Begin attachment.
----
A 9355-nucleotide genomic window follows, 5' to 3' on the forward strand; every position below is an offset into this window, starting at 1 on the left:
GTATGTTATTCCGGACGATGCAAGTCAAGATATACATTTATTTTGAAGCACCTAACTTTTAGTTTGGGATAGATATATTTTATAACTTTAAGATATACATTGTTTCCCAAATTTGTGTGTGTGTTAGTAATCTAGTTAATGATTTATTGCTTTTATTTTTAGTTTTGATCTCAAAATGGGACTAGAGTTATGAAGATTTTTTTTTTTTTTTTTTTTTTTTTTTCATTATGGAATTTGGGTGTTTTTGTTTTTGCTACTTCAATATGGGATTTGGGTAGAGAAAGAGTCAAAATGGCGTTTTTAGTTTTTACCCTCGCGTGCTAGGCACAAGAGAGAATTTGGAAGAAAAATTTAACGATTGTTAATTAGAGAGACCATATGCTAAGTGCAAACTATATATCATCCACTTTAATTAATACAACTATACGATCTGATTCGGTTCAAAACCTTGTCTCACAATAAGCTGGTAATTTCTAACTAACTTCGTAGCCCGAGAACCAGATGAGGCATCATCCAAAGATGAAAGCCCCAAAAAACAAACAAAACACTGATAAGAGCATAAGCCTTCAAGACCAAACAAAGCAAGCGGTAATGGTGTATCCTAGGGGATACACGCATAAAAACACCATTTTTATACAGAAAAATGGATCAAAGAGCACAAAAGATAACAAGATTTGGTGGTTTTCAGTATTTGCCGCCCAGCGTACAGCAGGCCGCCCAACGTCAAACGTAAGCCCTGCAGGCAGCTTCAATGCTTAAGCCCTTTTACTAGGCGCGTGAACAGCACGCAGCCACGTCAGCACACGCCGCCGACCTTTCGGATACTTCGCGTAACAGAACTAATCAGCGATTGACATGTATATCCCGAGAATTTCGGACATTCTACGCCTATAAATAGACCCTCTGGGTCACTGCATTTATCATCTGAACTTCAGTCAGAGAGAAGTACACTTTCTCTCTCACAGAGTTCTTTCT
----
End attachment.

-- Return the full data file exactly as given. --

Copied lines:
A 9355-nucleotide genomic window follows, 5' to 3' on the forward strand; every position below is an offset into this window, starting at 1 on the left:
GTATGTTATTCCGGACGATGCAAGTCAAGATATACATTTATTTTGAAGCACCTAACTTTTAGTTTGGGATAGATATATTTTATAACTTTAAGATATACATTGTTTCCCAAATTTGTGTGTGTGTTAGTAATCTAGTTAATGATTTATTGCTTTTATTTTTAGTTTTGATCTCAAAATGGGACTAGAGTTATGAAGATTTTTTTTTTTTTTTTTTTTTTTTTTTCATTATGGAATTTGGGTGTTTTTGTTTTTGCTACTTCAATATGGGATTTGGGTAGAGAAAGAGTCAAAATGGCGTTTTTAGTTTTTACCCTCGCGTGCTAGGCACAAGAGAGAATTTGGAAGAAAAATTTAACGATTGTTAATTAGAGAGACCATATGCTAAGTGCAAACTATATATCATCCACTTTAATTAATACAACTATACGATCTGATTCGGTTCAAAACCTTGTCTCACAATAAGCTGGTAATTTCTAACTAACTTCGTAGCCCGAGAACCAGATGAGGCATCATCCAAAGATGAAAGCCCCAAAAAACAAACAAAACACTGATAAGAGCATAAGCCTTCAAGACCAAACAAAGCAAGCGGTAATGGTGTATCCTAGGGGATACACGCATAAAAACACCATTTTTATACAGAAAAATGGATCAAAGAGCACAAAAGATAACAAGATTTGGTGGTTTTCAGTATTTGCCGCCCAGCGTACAGCAGGCCGCCCAACGTCAAACGTAAGCCCTGCAGGCAGCTTCAATGCTTAAGCCCTTTTACTAGGCGCGTGAACAGCACGCAGCCACGTCAGCACACGCCGCCGACCTTTCGGATACTTCGCGTAACAGAACTAATCAGCGATTGACATGTATATCCCGAGAATTTCGGACATTCTACGCCTATAAATAGACCCTCTGGGTCACTGCATTTATCATCTGAACTTCAGTCAGAGAGAAGTACACTTTCTCTCTCACAGAGTTCTTTCT